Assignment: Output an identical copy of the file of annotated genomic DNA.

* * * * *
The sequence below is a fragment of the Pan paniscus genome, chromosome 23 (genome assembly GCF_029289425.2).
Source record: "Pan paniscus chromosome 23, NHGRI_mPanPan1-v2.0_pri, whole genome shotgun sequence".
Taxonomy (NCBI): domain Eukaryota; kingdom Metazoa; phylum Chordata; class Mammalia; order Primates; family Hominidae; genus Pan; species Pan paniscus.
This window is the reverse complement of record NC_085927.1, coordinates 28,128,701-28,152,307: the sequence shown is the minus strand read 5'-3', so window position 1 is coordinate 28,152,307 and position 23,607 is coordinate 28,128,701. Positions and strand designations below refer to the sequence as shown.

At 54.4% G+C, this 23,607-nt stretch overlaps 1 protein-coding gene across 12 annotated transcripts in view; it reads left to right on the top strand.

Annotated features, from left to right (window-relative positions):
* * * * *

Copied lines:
The sequence below is a fragment of the Pan paniscus genome, chromosome 23 (genome assembly GCF_029289425.2).
Source record: "Pan paniscus chromosome 23, NHGRI_mPanPan1-v2.0_pri, whole genome shotgun sequence".
Taxonomy (NCBI): domain Eukaryota; kingdom Metazoa; phylum Chordata; class Mammalia; order Primates; family Hominidae; genus Pan; species Pan paniscus.
This window is the reverse complement of record NC_085927.1, coordinates 28,128,701-28,152,307: the sequence shown is the minus strand read 5'-3', so window position 1 is coordinate 28,152,307 and position 23,607 is coordinate 28,128,701. Positions and strand designations below refer to the sequence as shown.

At 54.4% G+C, this 23,607-nt stretch overlaps 1 protein-coding gene across 12 annotated transcripts in view; it reads left to right on the top strand.

Annotated features, from left to right (window-relative positions):